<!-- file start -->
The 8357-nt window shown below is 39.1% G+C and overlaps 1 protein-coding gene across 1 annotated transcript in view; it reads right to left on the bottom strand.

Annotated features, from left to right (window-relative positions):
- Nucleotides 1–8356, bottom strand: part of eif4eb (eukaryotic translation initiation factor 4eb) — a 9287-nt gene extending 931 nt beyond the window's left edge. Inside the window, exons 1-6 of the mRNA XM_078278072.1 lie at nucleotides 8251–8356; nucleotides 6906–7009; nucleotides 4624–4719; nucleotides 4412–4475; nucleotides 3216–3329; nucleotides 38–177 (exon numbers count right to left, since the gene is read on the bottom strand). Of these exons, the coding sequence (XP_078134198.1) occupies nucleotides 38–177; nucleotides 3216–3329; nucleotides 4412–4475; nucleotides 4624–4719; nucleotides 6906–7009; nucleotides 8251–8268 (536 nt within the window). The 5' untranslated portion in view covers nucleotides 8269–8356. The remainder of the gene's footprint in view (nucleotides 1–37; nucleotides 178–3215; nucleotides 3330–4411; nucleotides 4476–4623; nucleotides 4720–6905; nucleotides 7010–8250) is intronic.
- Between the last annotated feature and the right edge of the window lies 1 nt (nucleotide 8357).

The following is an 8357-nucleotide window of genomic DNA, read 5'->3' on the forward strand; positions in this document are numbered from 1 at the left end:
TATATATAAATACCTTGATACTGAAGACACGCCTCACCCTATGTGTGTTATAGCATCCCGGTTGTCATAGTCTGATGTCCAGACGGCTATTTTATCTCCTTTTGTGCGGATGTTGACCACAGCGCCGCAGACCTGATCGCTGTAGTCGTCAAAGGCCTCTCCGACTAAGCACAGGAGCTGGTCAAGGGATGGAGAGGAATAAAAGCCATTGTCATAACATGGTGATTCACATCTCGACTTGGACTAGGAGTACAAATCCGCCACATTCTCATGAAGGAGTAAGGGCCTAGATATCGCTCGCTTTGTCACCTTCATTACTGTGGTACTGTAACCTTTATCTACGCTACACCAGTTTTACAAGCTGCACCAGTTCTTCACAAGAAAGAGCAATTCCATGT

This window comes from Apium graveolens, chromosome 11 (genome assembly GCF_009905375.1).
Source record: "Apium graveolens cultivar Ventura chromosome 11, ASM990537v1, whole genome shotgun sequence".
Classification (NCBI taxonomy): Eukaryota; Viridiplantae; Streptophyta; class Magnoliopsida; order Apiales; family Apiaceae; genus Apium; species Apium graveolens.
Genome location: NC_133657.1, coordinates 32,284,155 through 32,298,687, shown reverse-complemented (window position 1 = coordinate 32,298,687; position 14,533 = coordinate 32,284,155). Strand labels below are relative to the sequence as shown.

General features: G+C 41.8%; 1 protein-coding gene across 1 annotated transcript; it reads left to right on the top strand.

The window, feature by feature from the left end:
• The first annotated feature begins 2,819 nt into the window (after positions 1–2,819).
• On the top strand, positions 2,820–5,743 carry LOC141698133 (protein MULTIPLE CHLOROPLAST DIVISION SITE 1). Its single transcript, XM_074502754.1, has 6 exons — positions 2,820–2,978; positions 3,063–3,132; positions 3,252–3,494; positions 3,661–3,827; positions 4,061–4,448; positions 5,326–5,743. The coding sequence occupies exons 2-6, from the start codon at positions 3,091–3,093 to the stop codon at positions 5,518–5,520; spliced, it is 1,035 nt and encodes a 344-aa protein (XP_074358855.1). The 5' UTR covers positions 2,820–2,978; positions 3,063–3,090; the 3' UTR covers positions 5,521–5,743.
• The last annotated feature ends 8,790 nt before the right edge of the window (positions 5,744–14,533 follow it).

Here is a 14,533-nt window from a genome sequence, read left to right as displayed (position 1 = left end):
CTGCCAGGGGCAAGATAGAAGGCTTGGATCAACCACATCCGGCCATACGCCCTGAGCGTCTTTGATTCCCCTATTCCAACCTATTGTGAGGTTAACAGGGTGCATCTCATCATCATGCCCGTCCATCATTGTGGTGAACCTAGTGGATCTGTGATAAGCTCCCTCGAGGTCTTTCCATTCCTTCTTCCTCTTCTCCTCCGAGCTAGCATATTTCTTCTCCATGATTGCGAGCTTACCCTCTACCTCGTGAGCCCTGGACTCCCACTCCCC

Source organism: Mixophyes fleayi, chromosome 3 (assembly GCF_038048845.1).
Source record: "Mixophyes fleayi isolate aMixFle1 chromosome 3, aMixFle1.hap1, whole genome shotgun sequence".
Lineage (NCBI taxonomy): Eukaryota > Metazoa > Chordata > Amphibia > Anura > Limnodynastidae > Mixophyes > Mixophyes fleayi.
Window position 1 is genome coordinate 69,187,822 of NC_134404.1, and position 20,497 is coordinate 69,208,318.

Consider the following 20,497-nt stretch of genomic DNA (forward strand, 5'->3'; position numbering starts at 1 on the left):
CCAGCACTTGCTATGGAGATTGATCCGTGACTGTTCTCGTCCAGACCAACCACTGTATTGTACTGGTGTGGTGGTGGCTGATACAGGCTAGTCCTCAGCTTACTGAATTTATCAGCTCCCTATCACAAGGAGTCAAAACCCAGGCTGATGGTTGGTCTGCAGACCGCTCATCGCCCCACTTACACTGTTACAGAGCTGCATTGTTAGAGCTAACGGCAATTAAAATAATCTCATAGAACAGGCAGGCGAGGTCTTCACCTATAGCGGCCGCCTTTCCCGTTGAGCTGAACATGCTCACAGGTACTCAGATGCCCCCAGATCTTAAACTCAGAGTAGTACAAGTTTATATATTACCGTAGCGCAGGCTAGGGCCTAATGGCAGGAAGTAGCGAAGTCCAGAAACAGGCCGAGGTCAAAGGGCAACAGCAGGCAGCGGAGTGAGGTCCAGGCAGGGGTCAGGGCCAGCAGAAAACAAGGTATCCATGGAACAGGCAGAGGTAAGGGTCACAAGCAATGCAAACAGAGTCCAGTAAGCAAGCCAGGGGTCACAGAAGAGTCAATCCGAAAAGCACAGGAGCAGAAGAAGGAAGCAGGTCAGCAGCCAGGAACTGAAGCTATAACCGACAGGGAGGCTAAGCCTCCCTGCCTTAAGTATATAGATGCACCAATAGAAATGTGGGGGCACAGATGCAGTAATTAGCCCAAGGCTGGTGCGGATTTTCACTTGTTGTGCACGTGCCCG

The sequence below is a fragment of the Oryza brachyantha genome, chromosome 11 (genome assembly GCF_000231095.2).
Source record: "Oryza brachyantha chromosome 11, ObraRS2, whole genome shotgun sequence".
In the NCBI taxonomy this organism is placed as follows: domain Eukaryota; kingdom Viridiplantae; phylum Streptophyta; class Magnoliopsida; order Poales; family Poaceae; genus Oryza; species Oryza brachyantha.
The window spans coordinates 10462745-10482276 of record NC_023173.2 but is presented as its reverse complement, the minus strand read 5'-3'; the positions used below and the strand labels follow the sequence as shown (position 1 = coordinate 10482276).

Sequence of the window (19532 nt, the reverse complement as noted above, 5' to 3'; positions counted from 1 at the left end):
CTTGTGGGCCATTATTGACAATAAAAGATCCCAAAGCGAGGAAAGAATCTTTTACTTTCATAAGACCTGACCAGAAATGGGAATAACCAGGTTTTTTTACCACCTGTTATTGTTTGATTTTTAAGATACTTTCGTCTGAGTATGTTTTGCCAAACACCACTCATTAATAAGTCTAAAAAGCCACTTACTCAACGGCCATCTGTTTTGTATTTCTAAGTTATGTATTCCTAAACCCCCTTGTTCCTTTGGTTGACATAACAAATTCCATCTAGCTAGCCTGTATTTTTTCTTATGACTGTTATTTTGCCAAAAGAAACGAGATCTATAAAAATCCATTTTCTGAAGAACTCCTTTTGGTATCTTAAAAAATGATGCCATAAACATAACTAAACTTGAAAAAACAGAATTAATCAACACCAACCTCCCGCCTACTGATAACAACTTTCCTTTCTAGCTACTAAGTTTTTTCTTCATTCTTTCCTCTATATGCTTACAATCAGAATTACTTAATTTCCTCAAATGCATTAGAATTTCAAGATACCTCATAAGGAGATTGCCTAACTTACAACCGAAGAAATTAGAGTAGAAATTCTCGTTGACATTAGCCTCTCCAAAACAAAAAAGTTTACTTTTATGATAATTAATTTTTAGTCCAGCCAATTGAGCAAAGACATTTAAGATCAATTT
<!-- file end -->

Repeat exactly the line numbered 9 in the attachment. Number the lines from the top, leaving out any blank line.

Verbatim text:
Classification (NCBI taxonomy): Eukaryota; Viridiplantae; Streptophyta; class Magnoliopsida; order Apiales; family Apiaceae; genus Apium; species Apium graveolens.